Your module-testing approach then requires two kinds of test cases. One type supplies inputs designed to exercise your audit code and make sure that faulty input data is rejected. The second class of test case involves only valid input data, and is intended to look for problems in the part of the module that actually does the work. A common problem with released software is that some defensive code in the module that was never tested contains a bug, which results in an execution error when some unfortunate user just happens to trigger that audit by supplying bad input data.
Good test-case design is hard! I'll assume you can write test cases to assess the effectiveness of your input data audits. Keep the following additional points in mind as you think about how to test the working parts of your modules. Note that these recommendations involve a blend of structural and functional testing.
- Consider the allowable ranges of all input variables. Test the extreme values of allowable entries: smallest and largest numbers; fewest and greatest number of characters in an input string; first and last elements in an array; fewest and greatest number of parameters that could be supplied; smallest and largest allowable array dimensions and so on.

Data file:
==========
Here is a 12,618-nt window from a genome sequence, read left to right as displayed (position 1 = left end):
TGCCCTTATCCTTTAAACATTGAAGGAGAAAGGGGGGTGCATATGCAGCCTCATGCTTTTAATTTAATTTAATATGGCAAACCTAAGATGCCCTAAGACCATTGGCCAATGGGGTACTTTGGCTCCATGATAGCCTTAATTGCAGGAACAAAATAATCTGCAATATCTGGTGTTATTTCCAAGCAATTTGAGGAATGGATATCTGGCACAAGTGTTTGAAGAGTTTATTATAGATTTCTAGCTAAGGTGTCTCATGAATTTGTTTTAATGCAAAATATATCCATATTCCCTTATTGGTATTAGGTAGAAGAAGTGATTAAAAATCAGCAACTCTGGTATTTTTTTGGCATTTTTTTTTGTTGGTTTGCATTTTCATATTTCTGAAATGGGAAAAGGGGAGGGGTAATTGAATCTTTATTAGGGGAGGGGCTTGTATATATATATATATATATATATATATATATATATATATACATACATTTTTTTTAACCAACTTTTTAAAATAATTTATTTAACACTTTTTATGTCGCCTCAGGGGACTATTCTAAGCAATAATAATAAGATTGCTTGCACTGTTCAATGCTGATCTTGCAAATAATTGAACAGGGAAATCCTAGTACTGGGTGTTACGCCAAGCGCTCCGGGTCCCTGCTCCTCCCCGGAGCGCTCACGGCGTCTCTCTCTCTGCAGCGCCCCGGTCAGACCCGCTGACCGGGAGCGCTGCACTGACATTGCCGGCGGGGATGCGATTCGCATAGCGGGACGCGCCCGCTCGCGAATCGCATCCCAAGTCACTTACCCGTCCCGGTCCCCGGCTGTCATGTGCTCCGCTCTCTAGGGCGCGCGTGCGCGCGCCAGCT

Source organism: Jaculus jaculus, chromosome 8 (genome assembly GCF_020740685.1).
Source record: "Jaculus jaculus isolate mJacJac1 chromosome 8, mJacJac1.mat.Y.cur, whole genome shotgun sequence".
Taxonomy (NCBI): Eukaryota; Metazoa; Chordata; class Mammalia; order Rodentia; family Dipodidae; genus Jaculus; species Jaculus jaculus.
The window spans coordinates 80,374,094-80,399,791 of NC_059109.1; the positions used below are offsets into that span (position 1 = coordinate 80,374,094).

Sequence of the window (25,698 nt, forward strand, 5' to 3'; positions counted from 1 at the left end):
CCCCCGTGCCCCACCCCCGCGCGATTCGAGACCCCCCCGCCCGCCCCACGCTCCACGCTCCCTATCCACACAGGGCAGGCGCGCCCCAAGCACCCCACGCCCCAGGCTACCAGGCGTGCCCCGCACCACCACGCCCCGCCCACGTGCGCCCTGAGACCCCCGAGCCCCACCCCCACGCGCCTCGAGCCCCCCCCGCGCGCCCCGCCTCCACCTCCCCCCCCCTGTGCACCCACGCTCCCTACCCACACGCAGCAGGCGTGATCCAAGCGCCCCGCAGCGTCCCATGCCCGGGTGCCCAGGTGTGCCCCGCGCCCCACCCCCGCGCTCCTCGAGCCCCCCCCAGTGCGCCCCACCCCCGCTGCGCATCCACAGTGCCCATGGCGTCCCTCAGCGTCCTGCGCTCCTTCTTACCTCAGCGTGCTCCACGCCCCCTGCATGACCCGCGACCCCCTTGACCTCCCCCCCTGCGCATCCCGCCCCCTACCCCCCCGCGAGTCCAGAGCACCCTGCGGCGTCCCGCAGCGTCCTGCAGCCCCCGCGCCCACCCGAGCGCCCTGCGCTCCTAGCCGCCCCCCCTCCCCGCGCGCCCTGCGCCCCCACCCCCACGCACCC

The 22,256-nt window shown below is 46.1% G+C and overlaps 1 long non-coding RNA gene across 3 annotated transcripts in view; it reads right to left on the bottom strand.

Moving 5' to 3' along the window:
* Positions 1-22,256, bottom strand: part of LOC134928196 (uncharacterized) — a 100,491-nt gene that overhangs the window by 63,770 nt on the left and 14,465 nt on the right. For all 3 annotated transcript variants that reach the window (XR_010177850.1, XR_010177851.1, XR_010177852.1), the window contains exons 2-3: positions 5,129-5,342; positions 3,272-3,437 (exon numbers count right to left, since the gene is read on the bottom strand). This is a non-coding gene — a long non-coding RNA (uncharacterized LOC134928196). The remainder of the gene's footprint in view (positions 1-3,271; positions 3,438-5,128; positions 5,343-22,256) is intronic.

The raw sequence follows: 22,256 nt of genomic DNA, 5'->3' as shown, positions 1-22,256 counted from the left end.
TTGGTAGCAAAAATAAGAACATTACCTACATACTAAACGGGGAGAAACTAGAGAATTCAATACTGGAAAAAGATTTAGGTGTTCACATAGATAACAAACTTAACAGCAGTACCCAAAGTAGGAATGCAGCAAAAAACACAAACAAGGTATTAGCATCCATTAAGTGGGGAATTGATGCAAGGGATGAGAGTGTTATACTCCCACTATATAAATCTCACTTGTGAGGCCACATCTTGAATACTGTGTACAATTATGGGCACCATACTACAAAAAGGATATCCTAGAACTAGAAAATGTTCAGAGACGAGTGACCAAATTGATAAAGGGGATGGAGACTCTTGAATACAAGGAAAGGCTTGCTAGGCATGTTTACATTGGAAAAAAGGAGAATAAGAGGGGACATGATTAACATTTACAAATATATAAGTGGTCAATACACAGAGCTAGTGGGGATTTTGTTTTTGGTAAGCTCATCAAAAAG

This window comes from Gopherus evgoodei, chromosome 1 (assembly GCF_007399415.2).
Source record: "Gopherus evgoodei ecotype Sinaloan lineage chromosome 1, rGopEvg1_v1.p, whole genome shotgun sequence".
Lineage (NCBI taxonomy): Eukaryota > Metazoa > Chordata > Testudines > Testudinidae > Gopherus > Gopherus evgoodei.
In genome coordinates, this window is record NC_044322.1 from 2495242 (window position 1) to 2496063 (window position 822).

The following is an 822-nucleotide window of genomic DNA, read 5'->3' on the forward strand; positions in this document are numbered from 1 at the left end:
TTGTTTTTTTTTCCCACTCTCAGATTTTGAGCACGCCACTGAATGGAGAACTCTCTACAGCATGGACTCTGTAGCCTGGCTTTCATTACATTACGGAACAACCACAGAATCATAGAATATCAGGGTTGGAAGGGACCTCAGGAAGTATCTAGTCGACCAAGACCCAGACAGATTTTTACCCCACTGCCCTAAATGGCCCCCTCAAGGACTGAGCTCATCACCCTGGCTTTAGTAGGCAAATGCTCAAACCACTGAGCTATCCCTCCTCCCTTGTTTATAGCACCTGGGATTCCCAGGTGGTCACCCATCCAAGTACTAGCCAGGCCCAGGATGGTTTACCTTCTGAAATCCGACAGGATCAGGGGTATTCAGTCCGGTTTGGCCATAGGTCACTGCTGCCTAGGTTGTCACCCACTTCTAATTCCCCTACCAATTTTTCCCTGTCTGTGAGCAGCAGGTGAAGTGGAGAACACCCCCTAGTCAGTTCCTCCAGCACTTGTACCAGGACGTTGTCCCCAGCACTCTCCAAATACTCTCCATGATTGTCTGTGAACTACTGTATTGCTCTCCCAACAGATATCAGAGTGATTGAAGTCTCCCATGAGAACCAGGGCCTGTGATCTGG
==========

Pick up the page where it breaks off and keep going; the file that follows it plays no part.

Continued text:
- Construct representative cases across the spectrum of possible inputs. For example, if your database program can handle four kinds of activities (view, change, delete, add) have cases of typical data for each of these. If your chemistry calculation program can handle 15 different chemical compounds, you should have a test case for each one of them.
- Examine the code and design test cases to make sure that every executable statement is encountered at least once.
- Examine the code and devise tests to ensure that every conditional branching statement is executed at least once in each direction. For CASE/SELECT constructs, test every possible CASE. However, don't try to cover every combination of branches that could possibly be encountered, unless you're serving about 1,000 consecutive life sentences for the heinous crime of software piracy.
- For each loop, devise test cases that will produce zero iterations of the loop (i.e., it isn't executed at all), one iteration and the maximum number of iterations. Make sure that DO...WHILEs and DQ.UNTILs do what you want.
- There may be specific input situations that you want to try out, based on anticipated execution modes. Devise special test cases for these conditions to supplement the general exercises from the previous steps.
- Build a library of test cases that can be rerun whenever a change is made in the program during the maintenance phase. These test data sets and the output they produce should become part of your system documentation so that another software engineer can properly test your system, if he has to make changes in it in the future.